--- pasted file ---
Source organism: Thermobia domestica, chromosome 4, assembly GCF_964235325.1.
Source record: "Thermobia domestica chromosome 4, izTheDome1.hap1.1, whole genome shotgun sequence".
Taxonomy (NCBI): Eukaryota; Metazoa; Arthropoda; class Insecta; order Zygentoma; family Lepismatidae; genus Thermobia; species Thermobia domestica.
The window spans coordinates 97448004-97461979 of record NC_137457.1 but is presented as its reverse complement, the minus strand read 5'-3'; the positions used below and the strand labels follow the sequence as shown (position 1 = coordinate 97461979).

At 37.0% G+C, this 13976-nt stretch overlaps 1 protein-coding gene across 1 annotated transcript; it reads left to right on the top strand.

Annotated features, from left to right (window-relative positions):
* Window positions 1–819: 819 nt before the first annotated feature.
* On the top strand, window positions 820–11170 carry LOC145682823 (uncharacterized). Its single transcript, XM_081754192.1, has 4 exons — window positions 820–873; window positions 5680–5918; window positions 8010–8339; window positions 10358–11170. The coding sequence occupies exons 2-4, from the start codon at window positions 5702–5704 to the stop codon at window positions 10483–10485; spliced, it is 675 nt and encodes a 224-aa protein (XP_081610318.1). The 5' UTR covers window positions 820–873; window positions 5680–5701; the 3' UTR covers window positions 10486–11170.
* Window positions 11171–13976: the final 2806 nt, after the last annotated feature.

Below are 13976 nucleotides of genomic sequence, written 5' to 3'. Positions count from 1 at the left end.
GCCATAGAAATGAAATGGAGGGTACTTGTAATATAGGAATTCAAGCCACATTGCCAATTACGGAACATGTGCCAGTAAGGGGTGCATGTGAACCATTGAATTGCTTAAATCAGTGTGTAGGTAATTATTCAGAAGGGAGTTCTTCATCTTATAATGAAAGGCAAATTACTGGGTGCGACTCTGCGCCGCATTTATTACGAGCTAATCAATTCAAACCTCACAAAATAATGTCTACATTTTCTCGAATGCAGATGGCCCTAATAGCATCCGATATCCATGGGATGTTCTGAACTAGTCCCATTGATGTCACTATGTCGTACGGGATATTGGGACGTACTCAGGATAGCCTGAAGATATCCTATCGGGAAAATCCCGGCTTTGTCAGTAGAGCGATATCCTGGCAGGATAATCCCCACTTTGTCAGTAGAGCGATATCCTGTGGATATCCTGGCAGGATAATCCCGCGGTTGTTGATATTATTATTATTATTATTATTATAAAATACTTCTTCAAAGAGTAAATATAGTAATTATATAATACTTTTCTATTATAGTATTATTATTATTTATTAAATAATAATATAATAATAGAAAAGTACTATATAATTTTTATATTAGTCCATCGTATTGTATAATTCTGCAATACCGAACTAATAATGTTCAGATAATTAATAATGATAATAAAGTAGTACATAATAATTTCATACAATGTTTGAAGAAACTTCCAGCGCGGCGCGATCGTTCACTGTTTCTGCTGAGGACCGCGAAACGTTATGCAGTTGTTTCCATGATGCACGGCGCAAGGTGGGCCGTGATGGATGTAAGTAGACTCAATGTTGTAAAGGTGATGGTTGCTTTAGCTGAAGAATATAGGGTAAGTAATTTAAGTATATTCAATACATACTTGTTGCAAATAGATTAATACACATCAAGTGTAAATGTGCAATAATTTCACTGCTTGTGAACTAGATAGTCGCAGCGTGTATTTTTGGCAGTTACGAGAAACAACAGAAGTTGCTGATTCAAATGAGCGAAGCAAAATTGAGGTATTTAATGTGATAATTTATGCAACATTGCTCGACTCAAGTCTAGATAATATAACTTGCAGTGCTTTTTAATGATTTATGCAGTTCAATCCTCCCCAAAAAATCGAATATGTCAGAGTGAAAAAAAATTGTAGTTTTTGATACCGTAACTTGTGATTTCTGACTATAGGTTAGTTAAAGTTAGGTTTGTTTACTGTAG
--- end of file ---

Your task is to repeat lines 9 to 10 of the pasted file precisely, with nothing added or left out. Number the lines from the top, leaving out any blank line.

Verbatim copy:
* Window positions 11171–13976: the final 2806 nt, after the last annotated feature.

Below are 13976 nucleotides of genomic sequence, written 5' to 3'. Positions count from 1 at the left end.